BRAINARD — Think letter-writing is a lost art?

Madison Klement, Bentley Janak and their fellow classmates would beg to differ.

Case in point: Madison’s colorful cake adorned with flowers, the last-minute addition of a bright yellow sun peeking out of the corner of the Crayola-inspired card intended to bring a little cheer to Marie, who’s turning 80.

And there’s Duane, who will spend a portion of his 90th birthday celebration pondering the answers to a number of questions posed by Bentley, written in the large square print of a first-grader.

Marie and Duane — and hundreds of other folks who have appeared in the Journal Star’s Celebrate section or in the Wahoo, David City or Schuyler newspapers over the past six years — are recipients of the kindness of strangers.

These are strangers of the first-grade variety, the sort just learning about punctuation and spelling and sentence structure in Jodi Chapek’s classroom in East Butler Elementary.

Chapek has been teaching first-graders at the Brainard school for seven years, and for six of those she's helped her students learn writing skills spelled out in state standards by communicating via the U.S. Post Office.

Students learn how to begin a letter with a greeting, how to seek information and offer kind greetings. They learn how to address an envelope, know the stamp goes in the right-hand corner.

Chapek isn’t sure how she got the idea, but she looks for authentic reasons for kids to write. They write in journals, but writing something that someone else will read is different.

“When the kids have a person to write to, it means a lot more,” she said. “It’s a challenge for first-graders. They take pride in what they send out.”

She scours newspapers for people celebrating with card showers — they’re harder to find than they used to be — and prints their pictures, along with their names, what event they’re celebrating and their address.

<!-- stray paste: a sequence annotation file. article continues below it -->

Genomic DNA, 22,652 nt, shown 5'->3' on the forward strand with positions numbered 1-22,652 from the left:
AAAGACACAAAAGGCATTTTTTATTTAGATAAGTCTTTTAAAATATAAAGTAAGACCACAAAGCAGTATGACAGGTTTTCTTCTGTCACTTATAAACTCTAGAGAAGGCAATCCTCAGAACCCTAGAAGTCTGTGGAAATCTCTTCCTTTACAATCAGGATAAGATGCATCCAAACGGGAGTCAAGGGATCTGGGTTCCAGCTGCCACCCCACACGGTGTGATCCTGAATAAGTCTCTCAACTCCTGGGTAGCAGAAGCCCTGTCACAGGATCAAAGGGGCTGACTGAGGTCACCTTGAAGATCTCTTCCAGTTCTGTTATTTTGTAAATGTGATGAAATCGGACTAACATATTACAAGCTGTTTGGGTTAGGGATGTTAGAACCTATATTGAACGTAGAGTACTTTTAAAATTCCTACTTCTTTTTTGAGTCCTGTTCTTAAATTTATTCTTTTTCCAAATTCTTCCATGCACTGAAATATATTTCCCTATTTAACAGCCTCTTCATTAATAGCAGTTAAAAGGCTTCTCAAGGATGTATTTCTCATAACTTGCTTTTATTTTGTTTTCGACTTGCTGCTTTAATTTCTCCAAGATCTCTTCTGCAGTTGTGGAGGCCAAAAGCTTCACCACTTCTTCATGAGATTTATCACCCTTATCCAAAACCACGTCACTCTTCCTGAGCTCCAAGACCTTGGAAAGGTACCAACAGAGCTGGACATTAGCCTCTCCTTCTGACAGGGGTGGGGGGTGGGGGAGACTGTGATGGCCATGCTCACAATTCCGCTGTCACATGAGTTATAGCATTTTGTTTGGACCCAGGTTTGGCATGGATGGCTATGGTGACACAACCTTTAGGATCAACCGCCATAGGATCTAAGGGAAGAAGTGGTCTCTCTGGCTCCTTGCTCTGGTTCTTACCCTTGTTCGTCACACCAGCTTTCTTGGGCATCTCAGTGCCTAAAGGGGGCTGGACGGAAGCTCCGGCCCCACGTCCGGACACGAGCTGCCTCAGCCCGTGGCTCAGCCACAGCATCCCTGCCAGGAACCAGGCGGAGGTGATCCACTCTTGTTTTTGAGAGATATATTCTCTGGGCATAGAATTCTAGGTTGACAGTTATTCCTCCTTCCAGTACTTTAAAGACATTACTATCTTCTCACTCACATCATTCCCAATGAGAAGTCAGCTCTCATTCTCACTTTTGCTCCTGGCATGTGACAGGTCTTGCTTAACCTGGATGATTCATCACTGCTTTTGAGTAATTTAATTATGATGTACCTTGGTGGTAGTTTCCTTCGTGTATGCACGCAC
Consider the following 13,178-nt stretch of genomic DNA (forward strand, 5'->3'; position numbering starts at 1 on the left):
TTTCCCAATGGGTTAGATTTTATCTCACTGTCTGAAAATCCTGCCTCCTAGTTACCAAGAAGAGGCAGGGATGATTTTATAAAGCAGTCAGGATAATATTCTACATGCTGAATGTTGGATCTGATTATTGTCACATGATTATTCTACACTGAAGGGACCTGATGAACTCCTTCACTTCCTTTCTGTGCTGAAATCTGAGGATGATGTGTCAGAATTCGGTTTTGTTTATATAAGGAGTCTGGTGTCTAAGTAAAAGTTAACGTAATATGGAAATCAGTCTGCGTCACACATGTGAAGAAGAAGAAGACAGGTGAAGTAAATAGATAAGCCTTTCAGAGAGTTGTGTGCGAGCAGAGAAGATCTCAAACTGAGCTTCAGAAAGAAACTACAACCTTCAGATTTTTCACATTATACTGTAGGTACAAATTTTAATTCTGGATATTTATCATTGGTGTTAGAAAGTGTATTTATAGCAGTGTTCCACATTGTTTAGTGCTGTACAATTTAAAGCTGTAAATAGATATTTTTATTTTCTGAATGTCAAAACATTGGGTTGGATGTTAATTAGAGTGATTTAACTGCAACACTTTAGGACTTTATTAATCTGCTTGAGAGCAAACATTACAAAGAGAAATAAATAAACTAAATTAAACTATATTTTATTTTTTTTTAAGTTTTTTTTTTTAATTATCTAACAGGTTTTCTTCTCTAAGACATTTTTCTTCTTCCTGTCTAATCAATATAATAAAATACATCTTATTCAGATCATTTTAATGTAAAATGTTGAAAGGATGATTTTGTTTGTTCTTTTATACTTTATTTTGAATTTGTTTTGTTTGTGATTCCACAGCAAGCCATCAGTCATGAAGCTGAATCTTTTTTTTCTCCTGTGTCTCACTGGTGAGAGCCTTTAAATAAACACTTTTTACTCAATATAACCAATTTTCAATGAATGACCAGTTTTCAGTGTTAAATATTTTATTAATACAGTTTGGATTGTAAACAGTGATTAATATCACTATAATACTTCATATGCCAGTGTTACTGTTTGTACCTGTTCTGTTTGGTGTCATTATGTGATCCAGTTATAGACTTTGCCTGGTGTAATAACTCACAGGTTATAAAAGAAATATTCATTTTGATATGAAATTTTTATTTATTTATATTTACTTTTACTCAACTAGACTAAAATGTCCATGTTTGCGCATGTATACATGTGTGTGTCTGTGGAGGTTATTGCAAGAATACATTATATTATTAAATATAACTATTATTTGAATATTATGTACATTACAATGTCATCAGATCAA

Her students write a letter each month, a task she estimates has resulted in more than 700 letters over the past six years. Many recipients are older — celebrating their 70th, 80th or 90th birthdays — or golden anniversaries.

Last month, Evelyn Donaldson celebrated her 100th birthday, so Chapek’s class went all out. Each wrote her a letter, and they came up with ideas of things she could do on her birthday.

Go camping. Eat 100 pieces of cake. Get 100 spankings. Eat 100 Oreos. Invite over 100 friends.

They compiled all the ideas and letters, included a photo and mailed it to her.

Her daughter, a retired teacher, wrote a thank you dictated by her mom. It's neatly printed and double-spaced — perfect reading for a first-grade class.

Ellie Piitz is in second grade now, but remains pen pals with the retired Saunders County Highway worker from Wahoo she wrote last year. With the help of her parents, they’ve exchanged letters her mom is keeping for her daughter's scrapbook.

On her birthday last month, the avid coin collector sent his pen pal two coins from his collection.

“Ellie, I’ve been a coin collector since I was 10 years old,” he wrote. “I thought a nice girl like you should have a couple of real nice dimes for her B.D.”

Kim Piitz, Ellie's mom, said she likes the idea of brightening someone's day and so she urged her daughter to continue the correspondence.

"We're caring people. People like to get cards and letters in the mail," she said. "This is old world way -- before texting and Snapchat -- this is the way people used to communicate."

The kids in Chapek’s class have learned that they’re more apt to get a response when they ask questions, so many of the letters are peppered with them.

Did you have a good birthday? What’s your favorite color? Do you have a pet? Do you have a pool? Did you have cake for your birthday?

Once, a woman sent the class $50 and told them to have a pizza party. Chapek instead divided up the money among the students, and took them to the Dollar Store, where they bought gifts for a Christmas event for families in need.

Kids love hearing back from those they write, but if they don't it doesn't matter, Chapek said, because there's a lesson about kindness and doing things for others without expecting something in return.

Having the freedom and flexibility to start a letter-writing tradition or take an impromptu field trip to the Dollar Store is one of the things she likes about working in a small, rural school, Chapek said.

The school’s foundation gave her a small grant to pay for stamps, so every month, the students seal up their letters, and walk the block from their school, past the grain elevator to the stone and frame building with the flag outside.

And each week they line up and drop their letters in the mail slot, one by one.

Postal worker Denise Robeson makes sure the letters are addressed correctly and sends them on their way.

"I think it's awesome that they mail the letters," she said. "I'm sure it's a bright light in (someone's) cloudy day sometimes."